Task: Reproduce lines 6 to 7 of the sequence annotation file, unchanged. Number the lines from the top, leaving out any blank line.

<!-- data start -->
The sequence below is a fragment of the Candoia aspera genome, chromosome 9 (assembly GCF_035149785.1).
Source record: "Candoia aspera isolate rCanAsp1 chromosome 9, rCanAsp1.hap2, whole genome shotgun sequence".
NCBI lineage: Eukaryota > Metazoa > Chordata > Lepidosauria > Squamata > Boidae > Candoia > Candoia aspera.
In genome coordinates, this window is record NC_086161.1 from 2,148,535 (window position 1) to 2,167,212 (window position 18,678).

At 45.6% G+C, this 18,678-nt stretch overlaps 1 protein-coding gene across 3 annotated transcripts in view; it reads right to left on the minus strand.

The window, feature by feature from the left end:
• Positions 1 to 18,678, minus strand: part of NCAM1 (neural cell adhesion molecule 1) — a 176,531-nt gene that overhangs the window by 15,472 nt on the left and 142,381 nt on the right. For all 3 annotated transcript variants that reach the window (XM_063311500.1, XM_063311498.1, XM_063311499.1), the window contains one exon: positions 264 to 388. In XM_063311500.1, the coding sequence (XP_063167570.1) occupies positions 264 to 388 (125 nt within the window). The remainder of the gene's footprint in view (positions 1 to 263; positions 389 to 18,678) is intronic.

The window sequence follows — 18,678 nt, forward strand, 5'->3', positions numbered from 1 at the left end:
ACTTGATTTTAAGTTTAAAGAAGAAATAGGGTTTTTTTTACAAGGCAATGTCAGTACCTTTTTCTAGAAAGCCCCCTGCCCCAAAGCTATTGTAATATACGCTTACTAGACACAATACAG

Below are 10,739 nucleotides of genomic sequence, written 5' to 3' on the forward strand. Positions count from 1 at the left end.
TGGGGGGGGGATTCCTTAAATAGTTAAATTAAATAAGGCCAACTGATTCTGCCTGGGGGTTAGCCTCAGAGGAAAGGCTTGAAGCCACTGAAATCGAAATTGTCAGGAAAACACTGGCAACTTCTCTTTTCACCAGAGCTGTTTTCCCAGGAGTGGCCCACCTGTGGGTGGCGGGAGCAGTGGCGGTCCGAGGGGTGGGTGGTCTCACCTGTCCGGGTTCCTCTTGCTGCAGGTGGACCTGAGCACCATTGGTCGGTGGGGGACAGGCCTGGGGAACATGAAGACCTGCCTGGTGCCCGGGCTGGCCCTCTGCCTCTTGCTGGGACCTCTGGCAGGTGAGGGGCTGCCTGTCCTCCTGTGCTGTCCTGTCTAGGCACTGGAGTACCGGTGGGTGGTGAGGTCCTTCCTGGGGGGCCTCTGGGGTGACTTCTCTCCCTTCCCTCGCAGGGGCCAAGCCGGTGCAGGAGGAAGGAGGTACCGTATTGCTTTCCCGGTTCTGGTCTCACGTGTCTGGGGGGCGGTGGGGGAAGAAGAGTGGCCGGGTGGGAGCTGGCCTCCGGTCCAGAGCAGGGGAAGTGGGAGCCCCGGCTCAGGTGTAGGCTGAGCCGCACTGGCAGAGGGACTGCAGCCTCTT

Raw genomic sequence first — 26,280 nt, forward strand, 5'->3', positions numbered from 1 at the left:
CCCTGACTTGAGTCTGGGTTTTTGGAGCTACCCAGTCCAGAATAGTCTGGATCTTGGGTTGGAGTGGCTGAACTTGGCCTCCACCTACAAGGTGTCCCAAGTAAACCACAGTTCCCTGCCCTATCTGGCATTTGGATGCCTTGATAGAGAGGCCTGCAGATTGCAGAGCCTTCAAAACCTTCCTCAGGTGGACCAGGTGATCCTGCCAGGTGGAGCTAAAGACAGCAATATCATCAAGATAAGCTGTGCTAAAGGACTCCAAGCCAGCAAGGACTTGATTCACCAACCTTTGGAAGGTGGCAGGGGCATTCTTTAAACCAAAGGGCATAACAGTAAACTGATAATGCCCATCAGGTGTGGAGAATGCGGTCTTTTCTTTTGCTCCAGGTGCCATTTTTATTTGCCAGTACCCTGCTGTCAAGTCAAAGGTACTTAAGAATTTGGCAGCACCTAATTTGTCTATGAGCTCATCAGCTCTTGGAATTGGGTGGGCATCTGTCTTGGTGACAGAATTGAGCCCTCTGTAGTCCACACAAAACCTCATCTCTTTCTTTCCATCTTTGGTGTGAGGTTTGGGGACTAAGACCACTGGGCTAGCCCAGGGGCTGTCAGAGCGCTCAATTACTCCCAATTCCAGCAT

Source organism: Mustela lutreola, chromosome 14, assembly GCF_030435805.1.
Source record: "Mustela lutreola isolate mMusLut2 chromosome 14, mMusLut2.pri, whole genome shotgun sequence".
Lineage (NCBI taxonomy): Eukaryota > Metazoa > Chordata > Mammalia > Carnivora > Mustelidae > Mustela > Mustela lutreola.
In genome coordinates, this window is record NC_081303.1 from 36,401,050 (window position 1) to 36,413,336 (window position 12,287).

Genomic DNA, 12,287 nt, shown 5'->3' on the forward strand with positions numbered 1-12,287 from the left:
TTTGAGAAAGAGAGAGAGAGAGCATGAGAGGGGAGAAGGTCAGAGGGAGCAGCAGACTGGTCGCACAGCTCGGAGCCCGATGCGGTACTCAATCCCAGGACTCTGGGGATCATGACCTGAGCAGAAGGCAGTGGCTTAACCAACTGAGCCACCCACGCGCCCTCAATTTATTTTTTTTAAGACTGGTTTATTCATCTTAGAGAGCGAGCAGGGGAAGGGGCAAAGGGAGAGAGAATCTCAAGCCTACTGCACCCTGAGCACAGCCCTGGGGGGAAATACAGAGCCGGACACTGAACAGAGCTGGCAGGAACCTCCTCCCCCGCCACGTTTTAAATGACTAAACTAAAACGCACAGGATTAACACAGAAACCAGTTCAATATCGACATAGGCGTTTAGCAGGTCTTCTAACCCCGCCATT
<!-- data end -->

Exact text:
The window, feature by feature from the left end:
• Positions 1 to 18,678, minus strand: part of NCAM1 (neural cell adhesion molecule 1) — a 176,531-nt gene that overhangs the window by 15,472 nt on the left and 142,381 nt on the right. For all 3 annotated transcript variants that reach the window (XM_063311500.1, XM_063311498.1, XM_063311499.1), the window contains one exon: positions 264 to 388. In XM_063311500.1, the coding sequence (XP_063167570.1) occupies positions 264 to 388 (125 nt within the window). The remainder of the gene's footprint in view (positions 1 to 263; positions 389 to 18,678) is intronic.